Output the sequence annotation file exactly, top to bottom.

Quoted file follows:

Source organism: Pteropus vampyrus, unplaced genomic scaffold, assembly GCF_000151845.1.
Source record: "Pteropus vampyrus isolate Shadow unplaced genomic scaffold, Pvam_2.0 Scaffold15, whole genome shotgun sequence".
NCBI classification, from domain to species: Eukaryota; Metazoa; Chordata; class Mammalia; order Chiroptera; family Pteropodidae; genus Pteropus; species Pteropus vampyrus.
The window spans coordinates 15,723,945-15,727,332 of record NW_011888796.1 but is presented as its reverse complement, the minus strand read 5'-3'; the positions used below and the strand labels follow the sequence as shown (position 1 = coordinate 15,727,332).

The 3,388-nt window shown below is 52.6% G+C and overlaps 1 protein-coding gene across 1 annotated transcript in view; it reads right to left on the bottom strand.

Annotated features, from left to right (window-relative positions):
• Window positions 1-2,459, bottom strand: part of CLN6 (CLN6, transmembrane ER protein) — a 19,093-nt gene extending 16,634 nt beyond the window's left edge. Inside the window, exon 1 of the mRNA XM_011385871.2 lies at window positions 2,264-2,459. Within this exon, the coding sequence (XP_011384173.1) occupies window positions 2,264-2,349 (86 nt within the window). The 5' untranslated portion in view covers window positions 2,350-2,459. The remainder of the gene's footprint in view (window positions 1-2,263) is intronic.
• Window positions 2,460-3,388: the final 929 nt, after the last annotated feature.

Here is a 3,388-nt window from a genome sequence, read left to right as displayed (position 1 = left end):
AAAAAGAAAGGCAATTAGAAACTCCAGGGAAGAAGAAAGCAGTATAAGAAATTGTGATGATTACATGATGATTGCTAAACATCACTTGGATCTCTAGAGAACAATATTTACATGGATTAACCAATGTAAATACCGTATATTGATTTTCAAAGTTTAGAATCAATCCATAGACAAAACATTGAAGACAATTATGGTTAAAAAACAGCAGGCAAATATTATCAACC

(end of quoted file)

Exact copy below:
Source organism: Pteropus vampyrus, unplaced genomic scaffold, assembly GCF_000151845.1.
Source record: "Pteropus vampyrus isolate Shadow unplaced genomic scaffold, Pvam_2.0 Scaffold15, whole genome shotgun sequence".
NCBI classification, from domain to species: Eukaryota; Metazoa; Chordata; class Mammalia; order Chiroptera; family Pteropodidae; genus Pteropus; species Pteropus vampyrus.
The window spans coordinates 15,723,945-15,727,332 of record NW_011888796.1 but is presented as its reverse complement, the minus strand read 5'-3'; the positions used below and the strand labels follow the sequence as shown (position 1 = coordinate 15,727,332).

The 3,388-nt window shown below is 52.6% G+C and overlaps 1 protein-coding gene across 1 annotated transcript in view; it reads right to left on the bottom strand.

Annotated features, from left to right (window-relative positions):
• Window positions 1-2,459, bottom strand: part of CLN6 (CLN6, transmembrane ER protein) — a 19,093-nt gene extending 16,634 nt beyond the window's left edge. Inside the window, exon 1 of the mRNA XM_011385871.2 lies at window positions 2,264-2,459. Within this exon, the coding sequence (XP_011384173.1) occupies window positions 2,264-2,349 (86 nt within the window). The 5' untranslated portion in view covers window positions 2,350-2,459. The remainder of the gene's footprint in view (window positions 1-2,263) is intronic.
• Window positions 2,460-3,388: the final 929 nt, after the last annotated feature.

Here is a 3,388-nt window from a genome sequence, read left to right as displayed (position 1 = left end):
AAAAAGAAAGGCAATTAGAAACTCCAGGGAAGAAGAAAGCAGTATAAGAAATTGTGATGATTACATGATGATTGCTAAACATCACTTGGATCTCTAGAGAACAATATTTACATGGATTAACCAATGTAAATACCGTATATTGATTTTCAAAGTTTAGAATCAATCCATAGACAAAACATTGAAGACAATTATGGTTAAAAAACAGCAGGCAAATATTATCAACC